PX4 development - building, flashing and debugging without debugger (Arduino developers style)

 This is a short tutorial that will explain how to build PX4 Autopilot, flash and debug it at the PX4 FMU (Flight Management Unit) without a debugger. Everything in this tutorial is tested and reproduced at Kubuntu 22.04 LTS (It works the same for Ubuntu as well).


Let's start with cloning PX4 Autopilot

> git clone https://github.com/PX4/PX4-Autopilot.git

After the repository is cloned make sure you initialize all submodules. You would like to keep using this GIT commands when you jump between branches in PX4, otherwise, you can experience issues like missing modules while building.

> cd PX4-Autopilot
git submodule sync
> git submodule update --init --recursive

And that is it we are almost ready to build our PX4 firmware. You need to know what board (FMU) you possess. Let's guess you have Pixracer. Pixracer is fmu-v4 board.

PX4 fmu-v4 board source tree

Figure 1 - px4_fmu-v4 board source tree

Boards under the name px4 are created by PX4 developers and they have generic names like px4_fmu-v4 which is later recognized as the brand name Pixracer and for example px4_fmu-v5 as Pixhawk

For manufacturers is more straightforward. For example holybro_kakuteh7 is board where the company is Holybro that produce board with name KakuteH7.

Before we can build Firmware we need to install all dependencies for PX4. Since most developers for PX4 are users of Ubuntu there is a script that will install it all for us.

> ./Tools/setup/ubuntu.sh

If everything went OK it will ask you for

Relogin or reboot computer before attempting to build NuttX targets


Now we can build Firmware for Pixracer from PX4-Autopilot folder with running

> make px4_fmu-v4

This will maybe be fixed for you but at the time of writing this, while building I've run up into build issue:
AttributeError: module 'collections' has no attribute 'MutableSequence'

This is because my version of Kubuntu has Python 3.10 where MutableSequence was removed from collections in favor of collections.abc

In order to fix that we need to replace all collections with collections.abc inside file:


Once the build is completed we will get 3 different files with the names px4_fmu-v4_default and extensions .elf, .bin, and .px4 each of these could be used for flashing PX4 firmware. In this tutorial, we are focusing on flashing without a debugger so we will use px4_fmu-v4_default.px4 in combination with QGroundControl.

Figure 2 - build output



Download QGroundControl.AppImage from this page https://docs.qgroundcontrol.com/master/en/getting_started/download_and_install.html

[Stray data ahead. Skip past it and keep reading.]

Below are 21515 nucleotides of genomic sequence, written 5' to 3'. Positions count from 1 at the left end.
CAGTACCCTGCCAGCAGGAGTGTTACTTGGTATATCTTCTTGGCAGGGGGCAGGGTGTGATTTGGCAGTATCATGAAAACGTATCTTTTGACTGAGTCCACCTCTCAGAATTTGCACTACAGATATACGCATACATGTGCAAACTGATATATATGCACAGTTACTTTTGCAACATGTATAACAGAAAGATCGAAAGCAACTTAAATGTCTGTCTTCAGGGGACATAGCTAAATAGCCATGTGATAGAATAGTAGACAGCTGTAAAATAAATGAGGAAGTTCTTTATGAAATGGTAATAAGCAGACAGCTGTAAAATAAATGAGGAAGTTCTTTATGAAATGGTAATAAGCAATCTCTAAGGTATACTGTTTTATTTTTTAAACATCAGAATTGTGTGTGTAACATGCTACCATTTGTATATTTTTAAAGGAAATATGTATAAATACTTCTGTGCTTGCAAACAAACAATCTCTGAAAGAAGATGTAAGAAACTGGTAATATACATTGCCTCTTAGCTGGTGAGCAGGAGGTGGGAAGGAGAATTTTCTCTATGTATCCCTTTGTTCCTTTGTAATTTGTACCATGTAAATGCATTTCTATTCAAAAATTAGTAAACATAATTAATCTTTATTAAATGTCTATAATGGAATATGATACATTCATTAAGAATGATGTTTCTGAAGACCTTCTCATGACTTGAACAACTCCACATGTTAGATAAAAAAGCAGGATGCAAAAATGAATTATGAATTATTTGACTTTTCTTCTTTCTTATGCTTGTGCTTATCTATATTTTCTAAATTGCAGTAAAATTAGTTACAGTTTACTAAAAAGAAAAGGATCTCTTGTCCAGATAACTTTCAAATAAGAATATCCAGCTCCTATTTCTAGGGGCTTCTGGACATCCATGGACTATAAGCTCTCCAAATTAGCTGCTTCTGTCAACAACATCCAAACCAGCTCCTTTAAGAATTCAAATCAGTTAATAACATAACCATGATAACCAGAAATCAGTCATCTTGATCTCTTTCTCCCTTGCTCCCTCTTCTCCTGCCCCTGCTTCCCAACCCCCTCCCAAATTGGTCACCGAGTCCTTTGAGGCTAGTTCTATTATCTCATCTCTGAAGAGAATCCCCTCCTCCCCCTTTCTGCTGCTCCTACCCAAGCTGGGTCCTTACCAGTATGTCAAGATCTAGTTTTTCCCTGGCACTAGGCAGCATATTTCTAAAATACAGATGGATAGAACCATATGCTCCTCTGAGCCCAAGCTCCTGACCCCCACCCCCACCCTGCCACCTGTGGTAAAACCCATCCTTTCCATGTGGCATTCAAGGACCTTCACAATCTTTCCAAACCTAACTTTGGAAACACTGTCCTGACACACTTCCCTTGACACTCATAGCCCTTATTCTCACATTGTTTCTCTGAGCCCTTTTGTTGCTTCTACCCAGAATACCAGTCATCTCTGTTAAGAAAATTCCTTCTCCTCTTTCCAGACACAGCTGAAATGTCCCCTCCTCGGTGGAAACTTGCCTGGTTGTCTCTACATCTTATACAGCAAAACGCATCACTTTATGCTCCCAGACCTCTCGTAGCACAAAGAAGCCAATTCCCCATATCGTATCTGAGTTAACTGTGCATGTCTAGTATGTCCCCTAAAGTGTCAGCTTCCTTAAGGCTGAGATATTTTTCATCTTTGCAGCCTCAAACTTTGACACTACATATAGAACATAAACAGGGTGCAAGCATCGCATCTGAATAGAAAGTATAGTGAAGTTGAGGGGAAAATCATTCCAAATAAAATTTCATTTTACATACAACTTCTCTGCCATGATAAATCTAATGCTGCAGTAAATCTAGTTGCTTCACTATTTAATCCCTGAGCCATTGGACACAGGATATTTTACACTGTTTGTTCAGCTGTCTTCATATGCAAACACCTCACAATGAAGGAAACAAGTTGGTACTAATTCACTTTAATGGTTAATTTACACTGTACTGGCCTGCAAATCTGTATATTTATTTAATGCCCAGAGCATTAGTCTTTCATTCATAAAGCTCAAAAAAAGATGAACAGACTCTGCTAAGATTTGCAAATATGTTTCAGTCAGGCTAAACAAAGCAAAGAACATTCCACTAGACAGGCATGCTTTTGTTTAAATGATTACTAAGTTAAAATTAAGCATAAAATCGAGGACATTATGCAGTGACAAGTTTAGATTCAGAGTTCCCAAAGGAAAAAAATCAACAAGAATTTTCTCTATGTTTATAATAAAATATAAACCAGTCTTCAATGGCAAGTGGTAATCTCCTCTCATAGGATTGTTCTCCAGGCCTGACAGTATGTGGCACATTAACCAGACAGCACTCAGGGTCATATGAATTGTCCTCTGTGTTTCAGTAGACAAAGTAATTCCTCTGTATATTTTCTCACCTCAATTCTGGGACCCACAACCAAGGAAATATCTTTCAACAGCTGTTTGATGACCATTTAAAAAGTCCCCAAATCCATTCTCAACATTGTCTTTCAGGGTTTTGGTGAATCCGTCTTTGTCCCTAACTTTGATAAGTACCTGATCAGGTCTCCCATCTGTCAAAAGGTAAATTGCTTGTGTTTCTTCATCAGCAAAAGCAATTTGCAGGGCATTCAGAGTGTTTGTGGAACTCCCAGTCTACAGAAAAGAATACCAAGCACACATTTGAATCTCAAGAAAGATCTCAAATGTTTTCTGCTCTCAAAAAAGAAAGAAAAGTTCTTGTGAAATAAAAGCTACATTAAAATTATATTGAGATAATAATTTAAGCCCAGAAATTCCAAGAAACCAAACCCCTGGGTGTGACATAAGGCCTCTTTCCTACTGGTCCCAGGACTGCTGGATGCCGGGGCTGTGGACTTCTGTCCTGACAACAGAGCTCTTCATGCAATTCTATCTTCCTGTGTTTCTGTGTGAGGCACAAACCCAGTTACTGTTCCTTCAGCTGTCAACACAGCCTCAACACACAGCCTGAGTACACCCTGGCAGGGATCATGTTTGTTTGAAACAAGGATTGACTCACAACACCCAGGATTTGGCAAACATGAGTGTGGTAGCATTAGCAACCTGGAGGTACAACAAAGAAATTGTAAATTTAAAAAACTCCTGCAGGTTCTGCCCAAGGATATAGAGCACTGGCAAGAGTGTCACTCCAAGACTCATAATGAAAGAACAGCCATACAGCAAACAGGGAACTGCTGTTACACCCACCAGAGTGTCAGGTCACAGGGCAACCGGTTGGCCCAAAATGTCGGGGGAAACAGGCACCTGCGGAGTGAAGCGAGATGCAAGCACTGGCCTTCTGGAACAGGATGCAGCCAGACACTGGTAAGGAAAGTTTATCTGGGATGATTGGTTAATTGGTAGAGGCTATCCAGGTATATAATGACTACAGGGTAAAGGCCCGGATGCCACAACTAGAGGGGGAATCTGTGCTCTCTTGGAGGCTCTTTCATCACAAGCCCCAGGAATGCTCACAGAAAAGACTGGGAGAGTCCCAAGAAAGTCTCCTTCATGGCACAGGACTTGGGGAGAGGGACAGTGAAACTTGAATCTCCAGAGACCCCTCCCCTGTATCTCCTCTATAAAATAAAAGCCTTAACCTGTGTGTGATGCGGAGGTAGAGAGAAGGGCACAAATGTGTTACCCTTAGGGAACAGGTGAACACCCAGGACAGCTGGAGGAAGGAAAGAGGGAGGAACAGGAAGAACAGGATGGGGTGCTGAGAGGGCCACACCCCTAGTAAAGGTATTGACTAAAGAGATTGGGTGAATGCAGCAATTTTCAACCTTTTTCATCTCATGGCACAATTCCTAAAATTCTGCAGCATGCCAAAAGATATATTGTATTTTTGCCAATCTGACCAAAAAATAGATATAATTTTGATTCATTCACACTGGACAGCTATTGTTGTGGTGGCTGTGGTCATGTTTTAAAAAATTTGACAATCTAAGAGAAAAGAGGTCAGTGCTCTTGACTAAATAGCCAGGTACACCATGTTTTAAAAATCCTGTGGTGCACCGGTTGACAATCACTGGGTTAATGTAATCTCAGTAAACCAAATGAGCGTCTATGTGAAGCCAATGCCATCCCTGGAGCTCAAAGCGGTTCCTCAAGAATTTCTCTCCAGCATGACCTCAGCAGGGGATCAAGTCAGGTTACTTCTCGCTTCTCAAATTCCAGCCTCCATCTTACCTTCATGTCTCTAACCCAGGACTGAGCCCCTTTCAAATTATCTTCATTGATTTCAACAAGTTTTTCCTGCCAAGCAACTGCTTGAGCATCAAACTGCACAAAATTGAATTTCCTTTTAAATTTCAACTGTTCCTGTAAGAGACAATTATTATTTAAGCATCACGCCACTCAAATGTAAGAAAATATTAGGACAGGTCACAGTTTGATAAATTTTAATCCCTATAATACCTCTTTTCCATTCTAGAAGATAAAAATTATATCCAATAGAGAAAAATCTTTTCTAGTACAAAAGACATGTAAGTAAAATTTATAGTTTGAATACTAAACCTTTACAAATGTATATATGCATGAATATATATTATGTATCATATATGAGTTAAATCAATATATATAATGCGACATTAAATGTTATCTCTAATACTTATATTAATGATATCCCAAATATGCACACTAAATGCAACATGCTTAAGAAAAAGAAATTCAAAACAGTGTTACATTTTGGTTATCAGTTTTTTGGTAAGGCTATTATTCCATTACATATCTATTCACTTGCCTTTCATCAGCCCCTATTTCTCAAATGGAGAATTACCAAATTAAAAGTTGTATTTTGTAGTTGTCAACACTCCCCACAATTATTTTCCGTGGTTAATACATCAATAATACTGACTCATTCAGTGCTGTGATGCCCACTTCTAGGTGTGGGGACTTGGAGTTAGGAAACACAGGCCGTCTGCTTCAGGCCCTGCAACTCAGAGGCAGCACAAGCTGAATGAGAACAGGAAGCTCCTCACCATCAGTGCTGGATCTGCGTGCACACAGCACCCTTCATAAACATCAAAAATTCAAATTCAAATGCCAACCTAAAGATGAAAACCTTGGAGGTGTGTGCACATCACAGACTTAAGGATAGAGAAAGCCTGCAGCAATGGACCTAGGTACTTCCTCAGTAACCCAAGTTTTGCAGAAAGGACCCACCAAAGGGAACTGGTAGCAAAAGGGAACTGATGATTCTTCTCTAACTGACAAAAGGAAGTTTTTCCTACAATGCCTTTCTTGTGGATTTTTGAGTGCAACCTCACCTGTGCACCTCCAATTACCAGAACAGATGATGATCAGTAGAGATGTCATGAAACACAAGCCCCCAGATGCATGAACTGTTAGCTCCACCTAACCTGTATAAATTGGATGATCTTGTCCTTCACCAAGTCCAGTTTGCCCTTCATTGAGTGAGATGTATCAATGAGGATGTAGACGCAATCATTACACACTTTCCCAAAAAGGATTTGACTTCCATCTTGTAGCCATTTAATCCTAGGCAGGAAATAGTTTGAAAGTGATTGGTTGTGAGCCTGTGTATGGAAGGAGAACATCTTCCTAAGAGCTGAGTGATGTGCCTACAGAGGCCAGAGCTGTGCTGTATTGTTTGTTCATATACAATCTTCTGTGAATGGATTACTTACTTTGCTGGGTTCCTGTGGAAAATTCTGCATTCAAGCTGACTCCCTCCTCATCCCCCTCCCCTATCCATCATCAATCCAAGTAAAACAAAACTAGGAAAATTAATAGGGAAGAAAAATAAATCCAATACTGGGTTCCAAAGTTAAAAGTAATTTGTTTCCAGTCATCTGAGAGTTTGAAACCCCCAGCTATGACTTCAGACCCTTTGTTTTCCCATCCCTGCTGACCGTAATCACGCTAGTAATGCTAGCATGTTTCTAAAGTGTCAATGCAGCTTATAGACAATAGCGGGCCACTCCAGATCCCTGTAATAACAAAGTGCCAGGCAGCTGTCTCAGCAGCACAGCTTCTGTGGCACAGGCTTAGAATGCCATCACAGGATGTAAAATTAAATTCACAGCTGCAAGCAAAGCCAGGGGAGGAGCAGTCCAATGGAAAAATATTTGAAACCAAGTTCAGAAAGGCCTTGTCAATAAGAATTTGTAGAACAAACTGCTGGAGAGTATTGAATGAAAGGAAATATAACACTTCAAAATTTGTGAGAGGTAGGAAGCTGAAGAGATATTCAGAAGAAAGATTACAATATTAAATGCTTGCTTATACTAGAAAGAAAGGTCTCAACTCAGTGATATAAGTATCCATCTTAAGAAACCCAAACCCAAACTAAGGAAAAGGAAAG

To flash PX4 Firmware over QGroundControl power supply from the battery needs to be disconnected.

Start QGroundControl, select Vehicle Setup -> Flash

flashing PX4 firmware over QGroundControl
Figure 3 - flashing PX4 firmware over QGroundControl

Connect Pixracer to USB cable. On the right side, it will be the option to select custom firmware that we recently built.

QGroundControl flashing
Figure 4 - QGroundControl flashing a custom firmware file menu

Figure 5 - QGroundControl successful flashed a custom firmware file


For debugging without a debugger two major functionality should be used. One is using P4X_INFO and the other is dmesg.

PX4_INFO is a print macro that will print the name of the current module and the text that is provided. If debugging outside of the modules printf can also be used.

For Pixracer dmesg is not enabled so it can be enabled by adding the CONFIG_SYSTEMCMDS_DMESG=y line here https://github.com/PX4/PX4-Autopilot/blob/master/boards/px4/fmu-v4/default.px4board and adding #define BOARD_ENABLE_CONSOLE_BUFFER here https://github.com/PX4/PX4-Autopilot/blob/master/boards/px4/fmu-v4/src/board_config.h#L95

We are ready to do a small test. Let's add this two-line with your favorite editor in Dshot driver.

PX4_INFO("This is an example of how to use PX4_INFO for debugging. Print ret = %d", ret);
printf("This is an example of how to use printf for debugging. Print ret = %d\r\n", ret);


Figure 6 - PX4_INFO and printf examples


For users who are using a serial port those lines could be visible directly on the NuttShell (NSH) console output, in our case we need to check it with QGroundControl and this is where we will use dmesg command. If you write dmesg command in MAVLink Console you will get messages that are printed and buffered into the NSH console. 

Figure 7 - examples printed in NuttShell (MAVLink Console)



This type of debugging is very useful for people who are just starting into Embedded software development when a debugger cannot be connected (for example while flying) or is not available. It is also useful when an issue happens sporadically and it is hard to catch it while the debugger is connected, then printing additional information into the console buffer when an issue happened can help to solve it..

For faster debugging, it is recommended to use a direct connection to NSH output with USB to serial adapter and debugger connected over SWD.

How to setup Eclipse IDE to use J-Link debugger see here:
PX4 development - building, flashing and debugging with debugger (like a PRO)

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